Obesity doctors break down exactly what this drug will do week by week in terms of side effects and weight loss.
Scrolling social media and seeing celebs promote weight loss teas and supplements is nothing new, but the promise of a shortcut to weight loss has reached a whole new level with Ozempic, the prescription drug many can’t stop talking about. Some might even wonder if it's exactly what they need for confidence ahead of the spring vacation they booked.
Dr. Jamy Ard, MD, a professor of epidemiology and prevention at Wake Forest School of Medicine and an obesity specialist, says that there is a lot of confusion about Ozempic that he wants to straighten out to ensure people have all the facts. First, he says it’s important to know exactly what Ozempic is. “The generic form of Ozempic is semaglutide, and this drug has been approved to help manage Type 2 diabetes,” he explains. Dr. Ard says that the same pharmaceutical company that makes Ozempic also makes another drug called Wegovy. “This is the exact same medication, but it’s approved for weight loss,” he says.
This was, he says, a business decision; the pharmaceutical company wanted to offer a targeted solution for type 2 diabetes and another one for weight loss. For this reason, Dr. Ard says that, typically, Wegovy is prescribed for weight loss, although Ozempic may be prescribed if Wegovy is not available.
Got all that? Here’s what else he wants people to know. First, these drugs are not intended for someone who wants to lose 20 pounds before their cruise or wedding. They are intended for people with obesity, where weight loss is a direct health risk. “Ozempic and Wegovy are not meant for short-term use,” he says. “They are meant for chronic, long-term use. The same way someone with cancer wouldn’t stop taking their cancer medications, someone with obesity wouldn’t stop taking their obesity medication.” What happens if you do? He says you’ll gain the weight right back. (Not even celebs are immune. Influencer Remi Bader recently made headlines after this happened to her.)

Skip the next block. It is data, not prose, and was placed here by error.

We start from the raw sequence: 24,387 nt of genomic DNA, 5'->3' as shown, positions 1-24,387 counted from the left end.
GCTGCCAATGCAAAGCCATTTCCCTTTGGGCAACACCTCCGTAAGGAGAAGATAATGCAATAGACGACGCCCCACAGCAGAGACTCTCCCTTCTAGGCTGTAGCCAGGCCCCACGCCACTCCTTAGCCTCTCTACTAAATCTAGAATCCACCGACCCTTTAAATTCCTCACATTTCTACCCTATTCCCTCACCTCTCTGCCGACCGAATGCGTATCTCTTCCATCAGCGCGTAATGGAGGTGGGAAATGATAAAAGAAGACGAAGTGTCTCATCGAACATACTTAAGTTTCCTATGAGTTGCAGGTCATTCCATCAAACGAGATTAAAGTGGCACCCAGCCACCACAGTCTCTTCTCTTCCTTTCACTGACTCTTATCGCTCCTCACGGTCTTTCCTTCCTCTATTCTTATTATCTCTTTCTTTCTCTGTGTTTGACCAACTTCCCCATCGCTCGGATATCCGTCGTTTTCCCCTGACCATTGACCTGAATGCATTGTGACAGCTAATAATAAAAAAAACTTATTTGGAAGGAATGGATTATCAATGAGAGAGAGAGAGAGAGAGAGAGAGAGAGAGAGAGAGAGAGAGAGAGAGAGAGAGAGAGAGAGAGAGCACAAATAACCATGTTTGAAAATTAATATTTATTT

With all of this in mind, if you do feel that Ozempic or Wegovy is a good fit for you, you may still be curious about what to expect when you start taking it. Here, doctors specializing in obesity explain exactly this—detailing the drug’s effects week by week.
What To Expect From Taking Ozempic or Wegovy Week by Week
Ozempic and Wegovy are obtained through prescription only, so the first step is meeting with your doctor to find out if one of them is, in fact, a fit for you. NYU Langone obesity medicine specialist Dr. Holly Lofton, MD, echoes Dr. Ard and emphasizes that neither drug is intended to achieve short-term weight loss goals. “We try to restrict [these drugs] to people who have a body mass index of 27 or higher, because that’s what [they're] intended for,” she says. “This is who the scientific studies were done on.”
With Ozempic, Dr. Lofton says that patients are typically started at a low dose of .25 milligrams. This is injected under the skin, typically on the stomach, thigh or upper arm. Dr. Lofton explains that though there have recently been many articles in the news about the horrendous side effects of Ozempic, most people tolerate it quite well. “There is a 20 percent chance of experiencing nausea, which is the most common side effect, but 80 percent of people don’t experience this,” she says. Dr. Ard adds to this, saying that the dosage is increased gradually over time, to lessen these effects.